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Talkback: Bonsai trees

I'm sorry but I just think bonsai is cruel. It's one thing to train a tress from a seedling, but to dig one up and gradually reduce its size by trimming its roots? The amount of time spent butchering these trees could be much better spent actually doing some good, like planting flowers for wildlife.


  • I am highly vexed by the article on Bonsai, it does not explain the art of bonsai in its true form properly and leaves the art open to ill informed prejudice comments like those of Elsie. The art of bonsai is not cruel and many examples of 'naturally occuring' bonsai can be seen in the wild, by keeping a tree in a pot and caring for it as a bonsai, it is kept in peak condition and very far from cruel, would Elsie not prune a privet or a rose bush? I am trained in horticulture and have been a bonsai enthusiast for over a decade now, so I feel I am speaking from a position of strength. Regarding comments of growing wild flowers instead; I grow organic, my bonsai trees are organic, i have a veg patch, my garden is wildlife friendly and full of flowers from borage and blue poppys to alpines, oh and i have a wildlife pond too. So I would suggest that Elsie and gardeners world research a subject properly before making rude and naive comment.
  • Hi Adam. I am sure that you would agree that it is difficult to cover a subject as large as Bonsai in a short blog entry. As I say in the article, I am very keen on Bonsai and very much enjoy my occasional conversations with growers and enthusiasts.

    Elsie is stating a view that is perhaps a bit extreme and anthropomorphic but also one that many people have when first confronted with a Bonsai tree.

    It is not cruel but sometimes can seem a bit weird. However, on closer examination these trees are spectacularly beautiful in their own, idiosyncratic way. One also has to admire the dedication and skill of those gardeners who spend so much time and expend so much care on their creation.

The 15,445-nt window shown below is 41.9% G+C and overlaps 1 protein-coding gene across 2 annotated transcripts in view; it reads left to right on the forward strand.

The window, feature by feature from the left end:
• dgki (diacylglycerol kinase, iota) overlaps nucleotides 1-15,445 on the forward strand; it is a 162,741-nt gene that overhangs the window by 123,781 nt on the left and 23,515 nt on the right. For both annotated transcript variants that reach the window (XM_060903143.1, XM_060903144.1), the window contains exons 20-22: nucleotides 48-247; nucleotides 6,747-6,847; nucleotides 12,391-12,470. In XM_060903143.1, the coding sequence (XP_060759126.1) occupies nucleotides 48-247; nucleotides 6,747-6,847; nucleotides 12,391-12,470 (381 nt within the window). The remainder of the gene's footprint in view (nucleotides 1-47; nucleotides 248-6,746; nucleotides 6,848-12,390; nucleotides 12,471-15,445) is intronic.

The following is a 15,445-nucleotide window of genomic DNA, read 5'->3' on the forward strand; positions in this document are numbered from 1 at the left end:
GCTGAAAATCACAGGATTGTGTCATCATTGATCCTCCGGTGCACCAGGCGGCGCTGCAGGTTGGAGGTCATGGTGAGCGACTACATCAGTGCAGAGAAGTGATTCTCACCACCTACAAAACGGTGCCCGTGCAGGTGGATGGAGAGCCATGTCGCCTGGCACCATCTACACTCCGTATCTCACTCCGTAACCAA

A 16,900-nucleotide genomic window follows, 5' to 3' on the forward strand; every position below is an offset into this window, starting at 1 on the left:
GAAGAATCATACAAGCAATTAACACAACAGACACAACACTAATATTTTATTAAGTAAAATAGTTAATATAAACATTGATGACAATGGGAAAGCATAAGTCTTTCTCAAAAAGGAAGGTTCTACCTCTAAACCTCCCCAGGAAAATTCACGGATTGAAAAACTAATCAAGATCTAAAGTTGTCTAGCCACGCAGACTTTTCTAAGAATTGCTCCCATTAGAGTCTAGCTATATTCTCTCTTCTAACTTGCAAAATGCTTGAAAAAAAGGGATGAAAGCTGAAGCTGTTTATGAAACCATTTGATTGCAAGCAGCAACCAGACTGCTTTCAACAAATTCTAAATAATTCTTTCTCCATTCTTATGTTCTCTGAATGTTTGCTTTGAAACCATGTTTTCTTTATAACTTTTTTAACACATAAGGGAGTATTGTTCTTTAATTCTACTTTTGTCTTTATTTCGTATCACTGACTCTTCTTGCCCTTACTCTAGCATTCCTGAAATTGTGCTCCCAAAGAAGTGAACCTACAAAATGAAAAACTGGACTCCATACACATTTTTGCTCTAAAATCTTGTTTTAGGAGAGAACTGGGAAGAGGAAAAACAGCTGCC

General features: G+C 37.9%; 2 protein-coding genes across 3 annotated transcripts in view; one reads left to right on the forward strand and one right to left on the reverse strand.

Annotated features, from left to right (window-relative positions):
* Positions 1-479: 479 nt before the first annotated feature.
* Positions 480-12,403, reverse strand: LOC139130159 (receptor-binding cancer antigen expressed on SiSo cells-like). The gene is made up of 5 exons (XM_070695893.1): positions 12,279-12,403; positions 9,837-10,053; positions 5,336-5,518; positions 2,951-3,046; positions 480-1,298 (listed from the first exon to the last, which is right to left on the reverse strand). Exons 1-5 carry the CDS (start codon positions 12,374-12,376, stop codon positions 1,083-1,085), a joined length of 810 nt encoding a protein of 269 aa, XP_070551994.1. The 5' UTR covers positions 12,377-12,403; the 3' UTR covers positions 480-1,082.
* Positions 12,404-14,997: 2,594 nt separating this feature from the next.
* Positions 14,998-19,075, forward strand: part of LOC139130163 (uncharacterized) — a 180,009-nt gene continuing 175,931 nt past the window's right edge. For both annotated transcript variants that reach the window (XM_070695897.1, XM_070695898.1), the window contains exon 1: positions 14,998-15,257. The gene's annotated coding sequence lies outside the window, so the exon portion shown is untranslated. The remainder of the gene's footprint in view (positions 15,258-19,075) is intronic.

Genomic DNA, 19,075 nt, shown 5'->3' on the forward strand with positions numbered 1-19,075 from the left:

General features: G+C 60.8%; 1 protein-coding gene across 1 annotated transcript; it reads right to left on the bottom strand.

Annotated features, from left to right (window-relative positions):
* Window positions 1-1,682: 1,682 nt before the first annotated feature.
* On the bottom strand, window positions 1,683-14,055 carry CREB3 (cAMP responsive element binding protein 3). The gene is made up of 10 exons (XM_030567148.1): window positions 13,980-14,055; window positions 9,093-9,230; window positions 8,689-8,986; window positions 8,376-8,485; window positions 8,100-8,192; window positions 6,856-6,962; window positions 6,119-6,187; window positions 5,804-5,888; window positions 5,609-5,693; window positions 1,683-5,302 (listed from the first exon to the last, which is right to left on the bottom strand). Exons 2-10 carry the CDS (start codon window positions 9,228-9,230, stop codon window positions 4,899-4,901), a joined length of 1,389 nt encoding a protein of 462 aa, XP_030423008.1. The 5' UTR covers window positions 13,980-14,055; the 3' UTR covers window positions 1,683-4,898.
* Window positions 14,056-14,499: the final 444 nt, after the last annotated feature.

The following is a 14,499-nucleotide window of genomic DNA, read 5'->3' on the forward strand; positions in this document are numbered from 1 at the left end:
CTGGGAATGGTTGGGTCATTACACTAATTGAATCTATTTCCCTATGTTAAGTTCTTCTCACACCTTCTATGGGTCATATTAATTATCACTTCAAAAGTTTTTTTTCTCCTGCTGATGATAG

• I think the art of Bonsai should be shown on Gardeners World so other people can find out what is involved in looking after them. Bonsai are ideal for people who have limited space.
  • i would like to see a segment of gardeners world on Bonsai tree, it is something i am currently reserching with a view to buying one,(hopefully at Tatton park), I am awaiting 2 books on the subject one of which was written by Jon Ardle who i'm led to believe worked at Wisley for the RHS. Adam you sound as if you have enjoyed and been succesful with this form of art. I hope I am as succesful with my attempts.
  • I dug up a douglas fir from the local mountain side and 15 years on, its now in a 10" container. The tree looks superb and is around 17" tall. So, with time and a little effort anyone can do it. I have removed it from its container every winter, trimmed the roots and repotted into a slightly smaller pot. Year on year the tree has shrunk whilst retaining its correct look.
  • I've really gotten into growing these trees, they are great for the garden and house. Anyone looking to grow them in the garden should check this blog post out which talks about protecting your bonsai from the wind
  • gardeningfanticgardeningfantic Posts: 1,019
    i am to keen to start bonsai.. it interests me in teh abilbity to grow something perfect in shape and form yet so small.. i am looking into what sort of tree to start of with.
  • pashpash Posts: 109

    Hi, anyone who grows a tree in a pot, ie an acer, will benefit from a little understanding of bonsai, for that is effectively what you are doing, knowledge gained can always be adapted to ones own gardening style, but answers many question like how and when to re-pot, and prune. At the end of the day its all about the love and care of whatever specimen one chooses to grow, and how, Gardeningfantic have a look at "graham potter" on you tube, some great tutorials and advice,

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